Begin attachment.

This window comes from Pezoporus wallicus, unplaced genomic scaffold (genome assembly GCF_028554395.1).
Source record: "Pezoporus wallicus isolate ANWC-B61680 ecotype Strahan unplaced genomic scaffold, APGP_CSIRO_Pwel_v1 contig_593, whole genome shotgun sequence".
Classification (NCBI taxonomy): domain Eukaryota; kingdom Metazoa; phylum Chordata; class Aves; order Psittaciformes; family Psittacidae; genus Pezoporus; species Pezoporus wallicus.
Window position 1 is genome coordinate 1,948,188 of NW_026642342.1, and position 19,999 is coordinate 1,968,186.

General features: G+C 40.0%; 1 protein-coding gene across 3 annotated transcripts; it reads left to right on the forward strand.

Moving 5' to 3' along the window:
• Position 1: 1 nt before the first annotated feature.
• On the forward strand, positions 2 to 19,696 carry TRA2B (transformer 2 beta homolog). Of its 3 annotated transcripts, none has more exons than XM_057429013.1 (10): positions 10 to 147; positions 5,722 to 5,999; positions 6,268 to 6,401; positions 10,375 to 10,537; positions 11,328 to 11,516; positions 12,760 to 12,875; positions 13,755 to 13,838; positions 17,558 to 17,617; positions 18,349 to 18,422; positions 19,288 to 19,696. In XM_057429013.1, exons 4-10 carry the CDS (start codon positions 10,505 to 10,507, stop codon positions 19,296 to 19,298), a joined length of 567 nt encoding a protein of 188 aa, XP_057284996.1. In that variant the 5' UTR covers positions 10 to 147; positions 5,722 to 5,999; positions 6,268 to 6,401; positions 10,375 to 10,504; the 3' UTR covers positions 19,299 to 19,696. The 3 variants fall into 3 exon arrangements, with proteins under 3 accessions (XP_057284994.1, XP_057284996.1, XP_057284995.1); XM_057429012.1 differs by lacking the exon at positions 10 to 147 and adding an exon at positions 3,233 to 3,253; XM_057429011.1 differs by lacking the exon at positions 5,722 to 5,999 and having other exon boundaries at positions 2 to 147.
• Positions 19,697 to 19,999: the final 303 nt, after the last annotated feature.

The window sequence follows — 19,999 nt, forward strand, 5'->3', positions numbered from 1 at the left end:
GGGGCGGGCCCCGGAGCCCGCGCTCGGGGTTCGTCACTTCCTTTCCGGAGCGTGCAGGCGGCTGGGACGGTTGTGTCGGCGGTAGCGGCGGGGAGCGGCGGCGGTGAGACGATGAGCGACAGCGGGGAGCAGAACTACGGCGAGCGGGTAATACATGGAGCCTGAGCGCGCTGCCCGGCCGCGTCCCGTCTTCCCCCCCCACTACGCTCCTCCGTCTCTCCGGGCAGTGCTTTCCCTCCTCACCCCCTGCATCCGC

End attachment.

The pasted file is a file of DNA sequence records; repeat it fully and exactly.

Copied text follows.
This window comes from Pezoporus wallicus, unplaced genomic scaffold (genome assembly GCF_028554395.1).
Source record: "Pezoporus wallicus isolate ANWC-B61680 ecotype Strahan unplaced genomic scaffold, APGP_CSIRO_Pwel_v1 contig_593, whole genome shotgun sequence".
Classification (NCBI taxonomy): domain Eukaryota; kingdom Metazoa; phylum Chordata; class Aves; order Psittaciformes; family Psittacidae; genus Pezoporus; species Pezoporus wallicus.
Window position 1 is genome coordinate 1,948,188 of NW_026642342.1, and position 19,999 is coordinate 1,968,186.

General features: G+C 40.0%; 1 protein-coding gene across 3 annotated transcripts; it reads left to right on the forward strand.

Moving 5' to 3' along the window:
• Position 1: 1 nt before the first annotated feature.
• On the forward strand, positions 2 to 19,696 carry TRA2B (transformer 2 beta homolog). Of its 3 annotated transcripts, none has more exons than XM_057429013.1 (10): positions 10 to 147; positions 5,722 to 5,999; positions 6,268 to 6,401; positions 10,375 to 10,537; positions 11,328 to 11,516; positions 12,760 to 12,875; positions 13,755 to 13,838; positions 17,558 to 17,617; positions 18,349 to 18,422; positions 19,288 to 19,696. In XM_057429013.1, exons 4-10 carry the CDS (start codon positions 10,505 to 10,507, stop codon positions 19,296 to 19,298), a joined length of 567 nt encoding a protein of 188 aa, XP_057284996.1. In that variant the 5' UTR covers positions 10 to 147; positions 5,722 to 5,999; positions 6,268 to 6,401; positions 10,375 to 10,504; the 3' UTR covers positions 19,299 to 19,696. The 3 variants fall into 3 exon arrangements, with proteins under 3 accessions (XP_057284994.1, XP_057284996.1, XP_057284995.1); XM_057429012.1 differs by lacking the exon at positions 10 to 147 and adding an exon at positions 3,233 to 3,253; XM_057429011.1 differs by lacking the exon at positions 5,722 to 5,999 and having other exon boundaries at positions 2 to 147.
• Positions 19,697 to 19,999: the final 303 nt, after the last annotated feature.

The window sequence follows — 19,999 nt, forward strand, 5'->3', positions numbered from 1 at the left end:
GGGGCGGGCCCCGGAGCCCGCGCTCGGGGTTCGTCACTTCCTTTCCGGAGCGTGCAGGCGGCTGGGACGGTTGTGTCGGCGGTAGCGGCGGGGAGCGGCGGCGGTGAGACGATGAGCGACAGCGGGGAGCAGAACTACGGCGAGCGGGTAATACATGGAGCCTGAGCGCGCTGCCCGGCCGCGTCCCGTCTTCCCCCCCCACTACGCTCCTCCGTCTCTCCGGGCAGTGCTTTCCCTCCTCACCCCCTGCATCCGC